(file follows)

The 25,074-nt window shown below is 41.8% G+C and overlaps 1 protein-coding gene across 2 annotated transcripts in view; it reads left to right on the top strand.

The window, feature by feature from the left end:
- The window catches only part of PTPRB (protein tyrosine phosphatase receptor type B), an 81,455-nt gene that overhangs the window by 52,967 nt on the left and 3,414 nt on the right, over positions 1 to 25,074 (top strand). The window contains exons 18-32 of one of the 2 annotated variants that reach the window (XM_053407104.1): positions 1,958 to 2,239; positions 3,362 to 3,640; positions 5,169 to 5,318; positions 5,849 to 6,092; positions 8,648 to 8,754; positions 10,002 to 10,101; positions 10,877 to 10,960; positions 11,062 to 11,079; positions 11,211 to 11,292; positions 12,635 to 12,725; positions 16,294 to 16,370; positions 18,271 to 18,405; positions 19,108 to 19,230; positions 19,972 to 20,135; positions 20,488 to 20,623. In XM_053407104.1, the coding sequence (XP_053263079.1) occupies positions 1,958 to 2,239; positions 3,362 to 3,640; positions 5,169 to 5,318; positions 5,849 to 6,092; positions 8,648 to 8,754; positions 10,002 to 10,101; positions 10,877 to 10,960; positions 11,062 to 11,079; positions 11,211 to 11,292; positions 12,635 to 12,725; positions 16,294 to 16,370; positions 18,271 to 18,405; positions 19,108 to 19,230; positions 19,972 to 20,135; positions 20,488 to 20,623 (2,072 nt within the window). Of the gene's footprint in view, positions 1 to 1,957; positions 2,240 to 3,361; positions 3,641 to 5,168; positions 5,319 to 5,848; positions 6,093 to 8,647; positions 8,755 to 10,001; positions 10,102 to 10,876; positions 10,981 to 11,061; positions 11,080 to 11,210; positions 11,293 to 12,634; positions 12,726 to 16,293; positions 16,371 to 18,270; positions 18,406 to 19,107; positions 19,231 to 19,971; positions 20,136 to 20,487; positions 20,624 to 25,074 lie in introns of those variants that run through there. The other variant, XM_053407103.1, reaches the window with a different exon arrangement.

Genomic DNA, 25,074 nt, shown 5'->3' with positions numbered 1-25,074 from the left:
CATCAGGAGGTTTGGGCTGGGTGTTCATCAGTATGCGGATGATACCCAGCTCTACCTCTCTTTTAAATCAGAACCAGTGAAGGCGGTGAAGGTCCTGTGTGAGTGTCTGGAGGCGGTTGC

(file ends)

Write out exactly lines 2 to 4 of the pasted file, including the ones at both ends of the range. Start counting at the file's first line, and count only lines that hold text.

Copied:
The window, feature by feature from the left end:
- The window catches only part of PTPRB (protein tyrosine phosphatase receptor type B), an 81,455-nt gene that overhangs the window by 52,967 nt on the left and 3,414 nt on the right, over positions 1 to 25,074 (top strand). The window contains exons 18-32 of one of the 2 annotated variants that reach the window (XM_053407104.1): positions 1,958 to 2,239; positions 3,362 to 3,640; positions 5,169 to 5,318; positions 5,849 to 6,092; positions 8,648 to 8,754; positions 10,002 to 10,101; positions 10,877 to 10,960; positions 11,062 to 11,079; positions 11,211 to 11,292; positions 12,635 to 12,725; positions 16,294 to 16,370; positions 18,271 to 18,405; positions 19,108 to 19,230; positions 19,972 to 20,135; positions 20,488 to 20,623. In XM_053407104.1, the coding sequence (XP_053263079.1) occupies positions 1,958 to 2,239; positions 3,362 to 3,640; positions 5,169 to 5,318; positions 5,849 to 6,092; positions 8,648 to 8,754; positions 10,002 to 10,101; positions 10,877 to 10,960; positions 11,062 to 11,079; positions 11,211 to 11,292; positions 12,635 to 12,725; positions 16,294 to 16,370; positions 18,271 to 18,405; positions 19,108 to 19,230; positions 19,972 to 20,135; positions 20,488 to 20,623 (2,072 nt within the window). Of the gene's footprint in view, positions 1 to 1,957; positions 2,240 to 3,361; positions 3,641 to 5,168; positions 5,319 to 5,848; positions 6,093 to 8,647; positions 8,755 to 10,001; positions 10,102 to 10,876; positions 10,981 to 11,061; positions 11,080 to 11,210; positions 11,293 to 12,634; positions 12,726 to 16,293; positions 16,371 to 18,270; positions 18,406 to 19,107; positions 19,231 to 19,971; positions 20,136 to 20,487; positions 20,624 to 25,074 lie in introns of those variants that run through there. The other variant, XM_053407103.1, reaches the window with a different exon arrangement.

Genomic DNA, 25,074 nt, shown 5'->3' with positions numbered 1-25,074 from the left: